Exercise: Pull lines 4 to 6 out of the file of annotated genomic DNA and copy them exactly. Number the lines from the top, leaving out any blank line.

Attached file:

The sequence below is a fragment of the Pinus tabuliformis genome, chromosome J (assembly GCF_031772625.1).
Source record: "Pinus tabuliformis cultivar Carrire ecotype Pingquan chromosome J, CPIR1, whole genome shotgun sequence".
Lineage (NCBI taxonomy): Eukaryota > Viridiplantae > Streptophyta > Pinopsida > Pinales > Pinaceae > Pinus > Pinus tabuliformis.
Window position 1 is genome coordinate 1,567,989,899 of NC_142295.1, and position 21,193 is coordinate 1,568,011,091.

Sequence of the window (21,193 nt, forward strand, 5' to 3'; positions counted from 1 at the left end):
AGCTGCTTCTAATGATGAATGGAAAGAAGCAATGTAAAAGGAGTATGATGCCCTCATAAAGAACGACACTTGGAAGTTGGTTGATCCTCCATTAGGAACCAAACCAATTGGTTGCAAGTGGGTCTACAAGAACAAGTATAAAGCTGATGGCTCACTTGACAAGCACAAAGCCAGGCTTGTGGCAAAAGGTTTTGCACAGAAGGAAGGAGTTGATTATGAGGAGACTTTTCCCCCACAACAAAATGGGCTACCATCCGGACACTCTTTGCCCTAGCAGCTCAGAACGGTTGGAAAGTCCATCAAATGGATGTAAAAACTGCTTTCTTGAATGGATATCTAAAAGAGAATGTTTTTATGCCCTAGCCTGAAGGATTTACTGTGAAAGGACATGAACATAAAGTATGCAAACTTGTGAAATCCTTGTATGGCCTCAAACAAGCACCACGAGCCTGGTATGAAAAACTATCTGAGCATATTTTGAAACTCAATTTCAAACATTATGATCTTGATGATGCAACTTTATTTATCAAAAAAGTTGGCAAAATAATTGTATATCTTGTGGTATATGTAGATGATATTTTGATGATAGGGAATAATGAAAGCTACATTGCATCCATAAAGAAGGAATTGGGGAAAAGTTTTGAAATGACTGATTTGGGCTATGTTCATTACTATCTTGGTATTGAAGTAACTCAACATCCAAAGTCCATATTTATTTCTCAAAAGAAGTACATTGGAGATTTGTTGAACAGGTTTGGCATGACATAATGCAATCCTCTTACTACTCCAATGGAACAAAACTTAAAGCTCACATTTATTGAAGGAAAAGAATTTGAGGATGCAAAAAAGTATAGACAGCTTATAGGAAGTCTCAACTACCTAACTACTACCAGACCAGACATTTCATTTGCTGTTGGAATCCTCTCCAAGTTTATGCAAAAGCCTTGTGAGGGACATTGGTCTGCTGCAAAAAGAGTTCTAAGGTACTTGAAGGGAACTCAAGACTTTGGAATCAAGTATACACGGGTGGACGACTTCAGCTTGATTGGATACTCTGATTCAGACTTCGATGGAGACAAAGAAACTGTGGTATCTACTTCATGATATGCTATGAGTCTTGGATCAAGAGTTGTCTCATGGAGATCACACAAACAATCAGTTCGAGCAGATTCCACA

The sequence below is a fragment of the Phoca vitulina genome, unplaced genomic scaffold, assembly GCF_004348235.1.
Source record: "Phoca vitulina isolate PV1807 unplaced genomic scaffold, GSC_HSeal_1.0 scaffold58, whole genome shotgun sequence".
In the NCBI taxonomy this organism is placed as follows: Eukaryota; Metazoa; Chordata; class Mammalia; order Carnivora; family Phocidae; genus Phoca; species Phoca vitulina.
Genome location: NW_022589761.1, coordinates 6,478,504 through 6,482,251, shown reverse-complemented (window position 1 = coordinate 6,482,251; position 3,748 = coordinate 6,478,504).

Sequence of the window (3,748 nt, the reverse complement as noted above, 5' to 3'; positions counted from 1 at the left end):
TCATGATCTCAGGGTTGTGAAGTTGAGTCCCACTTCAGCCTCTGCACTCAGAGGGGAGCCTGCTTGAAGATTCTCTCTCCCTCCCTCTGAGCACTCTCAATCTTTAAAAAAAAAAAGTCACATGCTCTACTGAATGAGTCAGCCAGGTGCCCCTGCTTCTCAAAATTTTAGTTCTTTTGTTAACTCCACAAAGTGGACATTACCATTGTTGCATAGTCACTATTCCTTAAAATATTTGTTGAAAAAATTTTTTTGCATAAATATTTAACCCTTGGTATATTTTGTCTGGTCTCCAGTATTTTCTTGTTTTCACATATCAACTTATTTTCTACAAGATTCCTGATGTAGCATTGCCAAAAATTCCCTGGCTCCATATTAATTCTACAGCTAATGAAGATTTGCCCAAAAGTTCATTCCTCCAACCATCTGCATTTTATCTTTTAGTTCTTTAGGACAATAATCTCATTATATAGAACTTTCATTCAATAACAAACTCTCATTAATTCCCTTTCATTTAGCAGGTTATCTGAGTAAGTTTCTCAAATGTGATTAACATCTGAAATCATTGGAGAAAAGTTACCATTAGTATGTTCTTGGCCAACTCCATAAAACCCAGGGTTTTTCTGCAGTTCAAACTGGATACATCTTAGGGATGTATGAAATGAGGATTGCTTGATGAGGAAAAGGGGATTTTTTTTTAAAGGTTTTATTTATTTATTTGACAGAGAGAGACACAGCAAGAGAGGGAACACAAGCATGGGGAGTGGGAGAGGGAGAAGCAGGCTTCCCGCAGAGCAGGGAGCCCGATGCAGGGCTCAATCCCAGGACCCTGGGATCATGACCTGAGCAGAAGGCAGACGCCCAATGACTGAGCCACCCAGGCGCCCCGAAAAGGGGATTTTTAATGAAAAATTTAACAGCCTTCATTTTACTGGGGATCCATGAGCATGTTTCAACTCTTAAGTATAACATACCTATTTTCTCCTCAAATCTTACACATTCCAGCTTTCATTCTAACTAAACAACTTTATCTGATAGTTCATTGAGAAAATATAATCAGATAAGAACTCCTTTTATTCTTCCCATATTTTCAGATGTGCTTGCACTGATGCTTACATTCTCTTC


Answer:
Window position 1 is genome coordinate 1,567,989,899 of NC_142295.1, and position 21,193 is coordinate 1,568,011,091.

Sequence of the window (21,193 nt, forward strand, 5' to 3'; positions counted from 1 at the left end):
AGCTGCTTCTAATGATGAATGGAAAGAAGCAATGTAAAAGGAGTATGATGCCCTCATAAAGAACGACACTTGGAAGTTGGTTGATCCTCCATTAGGAACCAAACCAATTGGTTGCAAGTGGGTCTACAAGAACAAGTATAAAGCTGATGGCTCACTTGACAAGCACAAAGCCAGGCTTGTGGCAAAAGGTTTTGCACAGAAGGAAGGAGTTGATTATGAGGAGACTTTTCCCCCACAACAAAATGGGCTACCATCCGGACACTCTTTGCCCTAGCAGCTCAGAACGGTTGGAAAGTCCATCAAATGGATGTAAAAACTGCTTTCTTGAATGGATATCTAAAAGAGAATGTTTTTATGCCCTAGCCTGAAGGATTTACTGTGAAAGGACATGAACATAAAGTATGCAAACTTGTGAAATCCTTGTATGGCCTCAAACAAGCACCACGAGCCTGGTATGAAAAACTATCTGAGCATATTTTGAAACTCAATTTCAAACATTATGATCTTGATGATGCAACTTTATTTATCAAAAAAGTTGGCAAAATAATTGTATATCTTGTGGTATATGTAGATGATATTTTGATGATAGGGAATAATGAAAGCTACATTGCATCCATAAAGAAGGAATTGGGGAAAAGTTTTGAAATGACTGATTTGGGCTATGTTCATTACTATCTTGGTATTGAAGTAACTCAACATCCAAAGTCCATATTTATTTCTCAAAAGAAGTACATTGGAGATTTGTTGAACAGGTTTGGCATGACATAATGCAATCCTCTTACTACTCCAATGGAACAAAACTTAAAGCTCACATTTATTGAAGGAAAAGAATTTGAGGATGCAAAAAAGTATAGACAGCTTATAGGAAGTCTCAACTACCTAACTACTACCAGACCAGACATTTCATTTGCTGTTGGAATCCTCTCCAAGTTTATGCAAAAGCCTTGTGAGGGACATTGGTCTGCTGCAAAAAGAGTTCTAAGGTACTTGAAGGGAACTCAAGACTTTGGAATCAAGTATACACGGGTGGACGACTTCAGCTTGATTGGATACTCTGATTCAGACTTCGATGGAGACAAAGAAACTGTGGTATCTACTTCATGATATGCTATGAGTCTTGGATCAAGAGTTGTCTCATGGAGATCACACAAACAATCAGTTCGAGCAGATTCCACA